will." “ And what,” said the minister, “if God was to cast you into hell, would you be resigned to his will in that particular?” To which it was answered, “God hath given me two long arms, the arm of faith and the arm of hope, and was the Lord even to cast me into hell, I would not let go my bold of him."
This simple word was so blessed to the afflicted minister, that, from thenceforward, he could rejoice in the Lord as his God.
Chap. xi, ver. 13.-These all died in faith, not having received the promises, but having seen them afar off, and were persuaded of them, and embraced them, and confessed thai they were strangers and pilgrims on the earth.
A clergyman having occasion to wait on the late Princess Charlotte, was thus addressed by her,—“Sir, I understand you are a clergyman.” “ Yes, madam.” “Of the Church of England ?" "Yes.” “Permit me to ask your opinion, sir, What is it that can make death-bed easy?" Mr. W. was startled at so serious a question from a young and blooming female of so high rank, and modestly expressed bis surprise that she should consult him, when she had access to many much more capable of answering the inquiry. She replied, that she had proposed it to many, and wished to collect various opinions on this important subject. Mr. W. then felt it his duty to be explicit, and affectionately recommended to her the study of the Scriptures, which, as he stated, uniformly represent faith in the Lord Jesus Christ as the only means to make a death-bed easy. “ Ab!" said she, bursting into tears, “ that is what my grandfather often told me; but then he used to add, that besides reading the Bible, I must pray for the Holy Spirit to understand its meaning."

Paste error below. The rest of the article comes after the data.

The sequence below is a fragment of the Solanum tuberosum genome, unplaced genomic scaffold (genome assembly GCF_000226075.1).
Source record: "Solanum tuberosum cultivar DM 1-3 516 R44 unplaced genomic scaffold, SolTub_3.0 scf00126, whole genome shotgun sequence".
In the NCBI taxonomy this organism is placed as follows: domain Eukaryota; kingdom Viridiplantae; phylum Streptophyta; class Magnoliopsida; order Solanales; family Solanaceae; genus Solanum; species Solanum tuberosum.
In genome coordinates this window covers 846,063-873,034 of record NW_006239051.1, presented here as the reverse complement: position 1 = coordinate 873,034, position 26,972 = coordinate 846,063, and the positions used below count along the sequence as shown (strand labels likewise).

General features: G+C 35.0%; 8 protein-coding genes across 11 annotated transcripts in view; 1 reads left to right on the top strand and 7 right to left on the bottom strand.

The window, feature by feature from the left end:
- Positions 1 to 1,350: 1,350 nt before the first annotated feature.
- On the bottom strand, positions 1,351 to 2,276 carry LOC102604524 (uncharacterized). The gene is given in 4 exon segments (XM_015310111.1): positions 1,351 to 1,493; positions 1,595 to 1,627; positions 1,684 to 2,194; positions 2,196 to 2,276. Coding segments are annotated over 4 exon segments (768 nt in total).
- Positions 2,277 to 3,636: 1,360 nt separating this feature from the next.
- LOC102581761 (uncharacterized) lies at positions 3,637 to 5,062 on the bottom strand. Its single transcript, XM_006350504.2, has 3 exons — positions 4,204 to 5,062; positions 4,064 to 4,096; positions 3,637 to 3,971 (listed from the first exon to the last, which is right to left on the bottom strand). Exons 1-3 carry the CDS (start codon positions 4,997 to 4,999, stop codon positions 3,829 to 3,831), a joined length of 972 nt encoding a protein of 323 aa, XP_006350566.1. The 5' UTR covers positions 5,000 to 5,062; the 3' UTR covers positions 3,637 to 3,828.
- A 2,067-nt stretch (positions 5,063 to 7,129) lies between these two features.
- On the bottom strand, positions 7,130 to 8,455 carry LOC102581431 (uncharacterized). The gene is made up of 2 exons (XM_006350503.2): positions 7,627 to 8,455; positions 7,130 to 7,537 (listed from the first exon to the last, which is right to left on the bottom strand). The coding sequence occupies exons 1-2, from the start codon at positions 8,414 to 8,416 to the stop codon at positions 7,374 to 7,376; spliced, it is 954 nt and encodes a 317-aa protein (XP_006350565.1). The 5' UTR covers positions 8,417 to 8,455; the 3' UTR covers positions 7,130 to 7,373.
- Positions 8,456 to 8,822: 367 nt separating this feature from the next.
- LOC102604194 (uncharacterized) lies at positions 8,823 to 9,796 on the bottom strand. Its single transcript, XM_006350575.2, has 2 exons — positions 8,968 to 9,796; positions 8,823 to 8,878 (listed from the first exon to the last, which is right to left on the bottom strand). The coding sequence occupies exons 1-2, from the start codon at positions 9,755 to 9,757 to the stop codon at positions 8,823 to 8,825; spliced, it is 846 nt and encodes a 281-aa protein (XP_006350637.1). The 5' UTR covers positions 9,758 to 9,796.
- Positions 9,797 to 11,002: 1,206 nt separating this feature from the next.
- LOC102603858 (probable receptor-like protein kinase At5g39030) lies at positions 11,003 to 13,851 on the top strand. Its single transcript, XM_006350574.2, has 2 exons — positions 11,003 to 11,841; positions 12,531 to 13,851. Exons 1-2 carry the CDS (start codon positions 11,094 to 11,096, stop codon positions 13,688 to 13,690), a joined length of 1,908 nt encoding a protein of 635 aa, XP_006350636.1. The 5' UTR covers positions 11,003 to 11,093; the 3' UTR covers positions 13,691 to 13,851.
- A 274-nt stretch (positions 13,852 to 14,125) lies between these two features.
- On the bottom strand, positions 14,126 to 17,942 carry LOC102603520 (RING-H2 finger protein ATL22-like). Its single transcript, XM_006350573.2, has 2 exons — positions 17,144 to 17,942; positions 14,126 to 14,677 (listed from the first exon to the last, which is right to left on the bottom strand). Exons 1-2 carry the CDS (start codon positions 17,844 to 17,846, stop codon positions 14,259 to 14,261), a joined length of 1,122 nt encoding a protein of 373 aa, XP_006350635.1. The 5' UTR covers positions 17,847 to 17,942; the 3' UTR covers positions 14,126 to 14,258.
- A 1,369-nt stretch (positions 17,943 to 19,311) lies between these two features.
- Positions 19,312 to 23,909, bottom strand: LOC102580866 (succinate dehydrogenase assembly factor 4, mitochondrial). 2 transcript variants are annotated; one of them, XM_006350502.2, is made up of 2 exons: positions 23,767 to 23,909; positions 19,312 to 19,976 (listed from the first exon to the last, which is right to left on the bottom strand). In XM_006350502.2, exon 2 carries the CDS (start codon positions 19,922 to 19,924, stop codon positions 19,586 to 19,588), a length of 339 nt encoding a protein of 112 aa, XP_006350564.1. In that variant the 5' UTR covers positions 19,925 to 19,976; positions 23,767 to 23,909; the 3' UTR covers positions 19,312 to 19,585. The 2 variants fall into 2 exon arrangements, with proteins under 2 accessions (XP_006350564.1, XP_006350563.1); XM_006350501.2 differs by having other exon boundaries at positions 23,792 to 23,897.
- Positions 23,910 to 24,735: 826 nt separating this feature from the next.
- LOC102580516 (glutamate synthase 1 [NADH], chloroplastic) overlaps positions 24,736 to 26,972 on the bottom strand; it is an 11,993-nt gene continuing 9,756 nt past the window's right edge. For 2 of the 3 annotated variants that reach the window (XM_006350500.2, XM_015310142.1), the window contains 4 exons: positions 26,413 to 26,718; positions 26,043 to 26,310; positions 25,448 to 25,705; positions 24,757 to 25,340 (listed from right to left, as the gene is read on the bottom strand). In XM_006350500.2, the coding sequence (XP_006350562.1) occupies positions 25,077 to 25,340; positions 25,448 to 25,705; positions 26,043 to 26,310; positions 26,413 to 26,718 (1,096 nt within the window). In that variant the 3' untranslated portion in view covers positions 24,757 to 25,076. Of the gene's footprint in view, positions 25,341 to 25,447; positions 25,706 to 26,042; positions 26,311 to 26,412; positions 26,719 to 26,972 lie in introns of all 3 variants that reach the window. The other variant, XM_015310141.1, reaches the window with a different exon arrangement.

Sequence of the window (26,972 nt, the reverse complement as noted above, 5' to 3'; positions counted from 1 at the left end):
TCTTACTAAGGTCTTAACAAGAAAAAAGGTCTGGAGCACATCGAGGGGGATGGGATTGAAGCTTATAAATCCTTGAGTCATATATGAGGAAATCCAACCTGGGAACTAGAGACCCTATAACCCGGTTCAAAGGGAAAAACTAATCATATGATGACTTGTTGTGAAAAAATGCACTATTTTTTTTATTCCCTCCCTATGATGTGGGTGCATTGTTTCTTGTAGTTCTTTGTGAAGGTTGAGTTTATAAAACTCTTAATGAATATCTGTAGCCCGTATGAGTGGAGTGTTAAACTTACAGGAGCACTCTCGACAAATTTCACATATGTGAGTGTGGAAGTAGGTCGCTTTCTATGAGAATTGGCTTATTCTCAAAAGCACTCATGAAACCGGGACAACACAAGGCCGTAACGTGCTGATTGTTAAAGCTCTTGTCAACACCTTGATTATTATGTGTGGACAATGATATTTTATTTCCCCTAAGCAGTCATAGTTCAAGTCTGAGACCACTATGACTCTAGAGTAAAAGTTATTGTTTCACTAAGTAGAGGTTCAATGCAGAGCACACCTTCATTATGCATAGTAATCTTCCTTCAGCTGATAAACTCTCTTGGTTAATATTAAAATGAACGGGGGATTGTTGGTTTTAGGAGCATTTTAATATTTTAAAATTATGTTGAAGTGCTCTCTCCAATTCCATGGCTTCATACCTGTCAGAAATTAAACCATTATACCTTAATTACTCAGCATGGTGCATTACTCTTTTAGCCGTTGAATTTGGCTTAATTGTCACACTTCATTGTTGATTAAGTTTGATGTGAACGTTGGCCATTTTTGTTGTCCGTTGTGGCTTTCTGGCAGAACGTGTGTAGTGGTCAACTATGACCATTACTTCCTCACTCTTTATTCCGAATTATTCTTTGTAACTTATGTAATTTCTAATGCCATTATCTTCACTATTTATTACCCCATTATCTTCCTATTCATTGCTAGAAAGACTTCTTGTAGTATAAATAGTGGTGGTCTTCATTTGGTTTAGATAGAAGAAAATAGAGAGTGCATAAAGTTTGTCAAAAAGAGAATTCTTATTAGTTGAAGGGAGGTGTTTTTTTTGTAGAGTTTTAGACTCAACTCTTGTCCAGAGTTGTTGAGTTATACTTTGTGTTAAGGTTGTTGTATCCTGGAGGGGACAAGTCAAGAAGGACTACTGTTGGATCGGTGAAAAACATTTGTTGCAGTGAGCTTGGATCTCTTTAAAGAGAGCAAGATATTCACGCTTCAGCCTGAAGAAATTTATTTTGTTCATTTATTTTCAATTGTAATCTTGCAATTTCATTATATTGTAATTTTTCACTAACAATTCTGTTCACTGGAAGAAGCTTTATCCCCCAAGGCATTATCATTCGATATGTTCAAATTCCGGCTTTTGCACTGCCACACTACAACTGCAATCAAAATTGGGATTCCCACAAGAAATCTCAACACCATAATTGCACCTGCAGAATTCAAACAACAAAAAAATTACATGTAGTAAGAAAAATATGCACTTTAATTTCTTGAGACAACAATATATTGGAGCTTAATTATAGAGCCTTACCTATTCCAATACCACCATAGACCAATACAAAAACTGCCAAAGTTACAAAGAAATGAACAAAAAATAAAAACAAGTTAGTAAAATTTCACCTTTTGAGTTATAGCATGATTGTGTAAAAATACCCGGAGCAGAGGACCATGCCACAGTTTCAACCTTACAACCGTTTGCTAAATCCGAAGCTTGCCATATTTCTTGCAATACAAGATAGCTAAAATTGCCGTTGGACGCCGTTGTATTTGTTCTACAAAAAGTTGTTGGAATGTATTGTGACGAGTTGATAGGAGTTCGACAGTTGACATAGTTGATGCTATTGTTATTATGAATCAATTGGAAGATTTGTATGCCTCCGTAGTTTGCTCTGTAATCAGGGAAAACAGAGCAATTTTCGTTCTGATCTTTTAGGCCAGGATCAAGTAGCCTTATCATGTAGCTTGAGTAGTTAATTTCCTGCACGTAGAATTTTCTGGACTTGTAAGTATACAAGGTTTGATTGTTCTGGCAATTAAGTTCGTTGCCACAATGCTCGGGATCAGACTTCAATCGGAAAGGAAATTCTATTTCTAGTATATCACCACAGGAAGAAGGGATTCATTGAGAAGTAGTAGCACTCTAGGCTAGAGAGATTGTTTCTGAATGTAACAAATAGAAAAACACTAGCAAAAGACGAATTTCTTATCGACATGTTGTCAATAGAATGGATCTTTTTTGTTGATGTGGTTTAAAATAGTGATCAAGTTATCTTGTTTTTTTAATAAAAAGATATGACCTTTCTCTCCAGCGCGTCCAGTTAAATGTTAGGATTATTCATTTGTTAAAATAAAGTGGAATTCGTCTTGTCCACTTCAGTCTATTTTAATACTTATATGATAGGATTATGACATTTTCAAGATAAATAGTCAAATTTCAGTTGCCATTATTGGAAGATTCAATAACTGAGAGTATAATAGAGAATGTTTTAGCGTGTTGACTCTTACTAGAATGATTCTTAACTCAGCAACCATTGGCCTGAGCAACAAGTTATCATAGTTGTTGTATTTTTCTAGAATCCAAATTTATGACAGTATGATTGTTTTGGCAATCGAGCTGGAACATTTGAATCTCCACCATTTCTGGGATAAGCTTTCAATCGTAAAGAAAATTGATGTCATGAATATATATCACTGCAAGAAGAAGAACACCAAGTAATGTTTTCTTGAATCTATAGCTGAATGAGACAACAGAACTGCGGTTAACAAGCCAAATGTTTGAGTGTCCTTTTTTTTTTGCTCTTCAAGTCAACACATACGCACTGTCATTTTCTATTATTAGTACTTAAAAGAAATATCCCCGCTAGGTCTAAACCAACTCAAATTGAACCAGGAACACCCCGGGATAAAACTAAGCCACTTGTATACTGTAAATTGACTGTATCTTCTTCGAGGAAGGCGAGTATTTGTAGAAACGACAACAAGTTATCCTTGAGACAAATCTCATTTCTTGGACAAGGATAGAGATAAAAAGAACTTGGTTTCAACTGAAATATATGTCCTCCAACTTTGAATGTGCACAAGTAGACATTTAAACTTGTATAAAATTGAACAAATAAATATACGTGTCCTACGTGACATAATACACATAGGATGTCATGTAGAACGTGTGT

Chap. xii, ver. 23.-And to the spirits of just men made perfect.
A minister of the Gospel visiting a young man on his death-bed, he took the minister by the hand, and addressed him in the following manner:-“ For some time I have been in great fears. Though I heartily consented to, and believed in the plan of redemption, yet feeling the power of sin so strong, I thought all was yet wrong, and that I was still uprenewed in heart; but, that complete sanctification which I expected through life, I now see is to be conferred on me at death. The time is now at hand, when all the promises of sanctification and comfort shall be fulfilled in my experience. I am willing therefore to die, to receive this complete freedom from sin. Will you join me, and assist me to praise my delivering
God, by singing the first eight verses of the 40th Psalm ?” Having joined with uncommon fervor, as soon as his friends had sung and prayed, he stretched himself to rest, and soon after fell asleep in Jesus. May our latter end be like bis!
Chap. xiii, ver. 5.—Let your conversation be without covetousness; and be content with such things as ye have: for he hath said, I will never leave thee, nor forsake thee.